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Facing 'loudmouths' during time as Galway boss, and teaching coaches new ways to improve players

Kevin Walsh stepped down as manager of the Tribesmen last September.

Updated Jun 18th 2020, 12:00 PM

THE FORMER GALWAY management team thought they had hit a wall when their new coaching initiative was shelved by Covid-19 earlier this year.

kevin-walsh Kevin Walsh [file photo]. Source: Tommy Dickson/INPHO

Kevin Walsh, who stepped down as the football boss last September, began this project in 2018 when he founded GrowCoach along with his former selectors Brian Silke and Seán Conlon.

All three played together before moving into the coaching sphere while Silke is the brother of 1998 All-Ireland winning captain, Ray.

Their time at the helm with Galway brought league promotion, an All-Ireland semi-final appearance, and Connacht silverware although their final years in charge were dogged by criticism. Some of the judgement was quite nasty and included some fans approaching Walsh after games.

Remaining a strong coaching team, they came up with the idea to deliver workshops for GAA mentors at all levels and empower them with training strategies that will improve their players. The response so far has been positive, with the trio putting an emphasis on off the ball movement in their teachings.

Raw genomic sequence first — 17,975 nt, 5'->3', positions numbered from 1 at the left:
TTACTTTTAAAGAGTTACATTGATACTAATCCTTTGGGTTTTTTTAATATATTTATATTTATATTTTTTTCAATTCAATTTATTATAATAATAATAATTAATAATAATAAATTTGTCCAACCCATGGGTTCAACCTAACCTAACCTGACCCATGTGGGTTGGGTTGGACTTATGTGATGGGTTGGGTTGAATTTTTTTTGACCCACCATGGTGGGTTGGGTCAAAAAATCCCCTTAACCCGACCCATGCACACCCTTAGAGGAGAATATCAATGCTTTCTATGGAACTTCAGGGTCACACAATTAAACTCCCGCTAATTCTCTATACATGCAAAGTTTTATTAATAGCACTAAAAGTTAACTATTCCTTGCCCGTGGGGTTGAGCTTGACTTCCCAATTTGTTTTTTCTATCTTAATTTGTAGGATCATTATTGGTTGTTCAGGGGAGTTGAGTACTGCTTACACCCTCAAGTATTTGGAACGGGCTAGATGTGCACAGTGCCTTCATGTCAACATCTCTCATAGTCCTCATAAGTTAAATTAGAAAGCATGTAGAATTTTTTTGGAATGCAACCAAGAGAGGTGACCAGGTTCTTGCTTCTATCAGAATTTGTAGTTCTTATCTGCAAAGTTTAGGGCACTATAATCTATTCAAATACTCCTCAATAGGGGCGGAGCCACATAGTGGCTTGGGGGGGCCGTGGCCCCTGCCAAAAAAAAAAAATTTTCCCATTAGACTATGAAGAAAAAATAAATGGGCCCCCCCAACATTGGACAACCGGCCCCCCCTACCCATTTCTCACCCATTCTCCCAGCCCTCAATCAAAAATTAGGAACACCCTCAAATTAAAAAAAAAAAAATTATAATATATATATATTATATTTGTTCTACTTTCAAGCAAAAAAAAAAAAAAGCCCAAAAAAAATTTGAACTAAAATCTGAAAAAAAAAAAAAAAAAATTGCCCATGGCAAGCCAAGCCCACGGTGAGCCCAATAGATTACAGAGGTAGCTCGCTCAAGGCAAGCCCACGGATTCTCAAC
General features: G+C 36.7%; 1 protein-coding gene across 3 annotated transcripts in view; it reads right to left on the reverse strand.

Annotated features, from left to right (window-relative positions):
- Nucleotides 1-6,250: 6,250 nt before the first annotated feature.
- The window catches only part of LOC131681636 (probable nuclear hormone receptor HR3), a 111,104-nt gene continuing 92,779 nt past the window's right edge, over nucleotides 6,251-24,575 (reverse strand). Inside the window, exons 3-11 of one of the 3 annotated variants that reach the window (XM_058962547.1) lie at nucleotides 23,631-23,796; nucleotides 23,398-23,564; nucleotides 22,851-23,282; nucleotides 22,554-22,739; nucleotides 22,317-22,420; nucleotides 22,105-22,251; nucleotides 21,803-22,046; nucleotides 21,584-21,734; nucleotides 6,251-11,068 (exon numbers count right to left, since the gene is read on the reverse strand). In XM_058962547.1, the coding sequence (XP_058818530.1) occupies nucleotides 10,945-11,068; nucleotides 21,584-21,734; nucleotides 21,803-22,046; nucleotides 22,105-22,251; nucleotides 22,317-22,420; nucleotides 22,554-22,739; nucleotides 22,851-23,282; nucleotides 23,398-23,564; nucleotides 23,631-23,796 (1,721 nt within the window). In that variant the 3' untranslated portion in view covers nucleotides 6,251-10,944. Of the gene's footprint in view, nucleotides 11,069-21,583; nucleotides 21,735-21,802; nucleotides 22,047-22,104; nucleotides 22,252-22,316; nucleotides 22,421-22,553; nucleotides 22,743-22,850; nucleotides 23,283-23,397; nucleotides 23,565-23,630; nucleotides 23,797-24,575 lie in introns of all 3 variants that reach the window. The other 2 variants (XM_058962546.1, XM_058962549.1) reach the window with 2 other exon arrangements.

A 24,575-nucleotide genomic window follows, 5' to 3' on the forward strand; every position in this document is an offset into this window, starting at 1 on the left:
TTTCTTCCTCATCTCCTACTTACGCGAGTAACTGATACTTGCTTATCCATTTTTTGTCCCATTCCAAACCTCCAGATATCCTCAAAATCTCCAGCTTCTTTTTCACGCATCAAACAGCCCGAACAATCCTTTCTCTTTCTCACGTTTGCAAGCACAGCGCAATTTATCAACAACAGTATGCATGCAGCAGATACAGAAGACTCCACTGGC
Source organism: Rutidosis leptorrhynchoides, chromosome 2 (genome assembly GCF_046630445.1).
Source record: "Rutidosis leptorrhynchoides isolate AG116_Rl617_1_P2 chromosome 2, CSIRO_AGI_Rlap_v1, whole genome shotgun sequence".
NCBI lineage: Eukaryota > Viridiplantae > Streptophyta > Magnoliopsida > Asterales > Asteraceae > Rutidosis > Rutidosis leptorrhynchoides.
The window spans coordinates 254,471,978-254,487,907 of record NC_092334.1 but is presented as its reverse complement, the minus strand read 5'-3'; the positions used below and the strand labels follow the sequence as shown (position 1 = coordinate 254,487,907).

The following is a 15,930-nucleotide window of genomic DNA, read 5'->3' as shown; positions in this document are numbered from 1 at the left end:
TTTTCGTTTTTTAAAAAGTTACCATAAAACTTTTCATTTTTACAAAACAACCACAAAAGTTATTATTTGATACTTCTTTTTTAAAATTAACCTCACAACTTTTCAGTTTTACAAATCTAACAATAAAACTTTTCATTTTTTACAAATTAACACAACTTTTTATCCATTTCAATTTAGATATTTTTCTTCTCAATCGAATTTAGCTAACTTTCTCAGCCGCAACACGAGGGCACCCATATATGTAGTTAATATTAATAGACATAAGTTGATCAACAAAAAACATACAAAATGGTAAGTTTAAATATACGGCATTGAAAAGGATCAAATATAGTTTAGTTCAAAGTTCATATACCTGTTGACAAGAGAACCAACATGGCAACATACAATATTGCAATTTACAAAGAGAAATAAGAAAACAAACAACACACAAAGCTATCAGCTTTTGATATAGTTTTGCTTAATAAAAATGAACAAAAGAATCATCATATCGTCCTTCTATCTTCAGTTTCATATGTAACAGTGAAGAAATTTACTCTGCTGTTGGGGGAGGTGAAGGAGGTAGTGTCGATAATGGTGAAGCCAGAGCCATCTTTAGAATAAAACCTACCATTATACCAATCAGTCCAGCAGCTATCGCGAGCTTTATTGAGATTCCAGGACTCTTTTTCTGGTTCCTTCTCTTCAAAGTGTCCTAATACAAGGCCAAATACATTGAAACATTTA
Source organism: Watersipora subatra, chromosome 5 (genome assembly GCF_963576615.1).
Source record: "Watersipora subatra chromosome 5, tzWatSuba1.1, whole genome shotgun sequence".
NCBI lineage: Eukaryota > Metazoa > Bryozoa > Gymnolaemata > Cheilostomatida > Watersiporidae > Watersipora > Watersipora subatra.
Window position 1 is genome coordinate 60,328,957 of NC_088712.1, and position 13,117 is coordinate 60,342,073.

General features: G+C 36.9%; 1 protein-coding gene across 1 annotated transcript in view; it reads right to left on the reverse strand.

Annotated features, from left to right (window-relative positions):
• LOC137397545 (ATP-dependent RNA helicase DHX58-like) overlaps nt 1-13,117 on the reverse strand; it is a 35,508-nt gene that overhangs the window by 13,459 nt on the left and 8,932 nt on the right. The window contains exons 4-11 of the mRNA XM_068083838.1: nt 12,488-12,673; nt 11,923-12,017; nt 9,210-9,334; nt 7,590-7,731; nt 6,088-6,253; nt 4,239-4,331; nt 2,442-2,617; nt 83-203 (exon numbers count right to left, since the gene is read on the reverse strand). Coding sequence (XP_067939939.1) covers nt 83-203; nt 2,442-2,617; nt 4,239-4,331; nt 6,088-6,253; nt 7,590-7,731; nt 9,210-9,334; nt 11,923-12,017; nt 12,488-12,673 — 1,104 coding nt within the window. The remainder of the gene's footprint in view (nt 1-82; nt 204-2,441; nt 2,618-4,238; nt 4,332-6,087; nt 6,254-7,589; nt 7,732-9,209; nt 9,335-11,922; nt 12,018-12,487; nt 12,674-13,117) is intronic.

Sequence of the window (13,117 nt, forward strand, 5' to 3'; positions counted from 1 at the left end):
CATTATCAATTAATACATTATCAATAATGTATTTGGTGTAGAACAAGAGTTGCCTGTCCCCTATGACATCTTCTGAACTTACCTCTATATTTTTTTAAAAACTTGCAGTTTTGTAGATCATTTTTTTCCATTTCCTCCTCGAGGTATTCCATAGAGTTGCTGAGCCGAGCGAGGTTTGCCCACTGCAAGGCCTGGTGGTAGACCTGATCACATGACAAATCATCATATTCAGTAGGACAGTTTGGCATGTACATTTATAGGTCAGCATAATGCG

Social distancing restrictions called a halt to their workshops, but the GrowCoach team are still imparting their knowledge to coaches through webinar sessions which were launched today.

“We felt there was an area out there that hadn’t been exploited,” Walsh explained to The42 about what inspired them to develop the GrowCoach idea.

“We were looking at an awful lot of Gaelic football and even looking at the analysis that’s gone on for the last 20 or 30 years. When you’re deeply involved in the thing, you’re trying to find extra inches. It’s amazing, you find a lot of stuff which we brought to different groups and they’ve been enthralled by it.

A lot of it would be off the ball and off the ball doesn’t mean defence. Off the ball means attack and defence. So how can you impact the game when you’re off the ball is a lot of what we’re looking at.”

Walsh has dipped into his basketball and football backgrounds to contribute to the GrowCoach model, and feels the combined knowledge of all three coaches is worth passing on to the next generation.

kevin-walsh-and-selectors-brian-silke-and-john-conlon Walsh alongside his former Galway selectors Brian Silke and Seán Conlon. Source: James Crombie/INPHO

“We really believe a lot of this is being left out of coaching sessions and the fact we’ve been doing so much delving into that over the years, we found there was too much there to leave under the locker.

“It’s something we feel very passionate about, we get on very well together and stepping back from Galway has taken a bit of the pressure off to look at something else.”

Walsh says he’s happy to put the bainisteoir bib down for now, and channel his energy into this form of coaching after ending a five-year stint as Galway manager.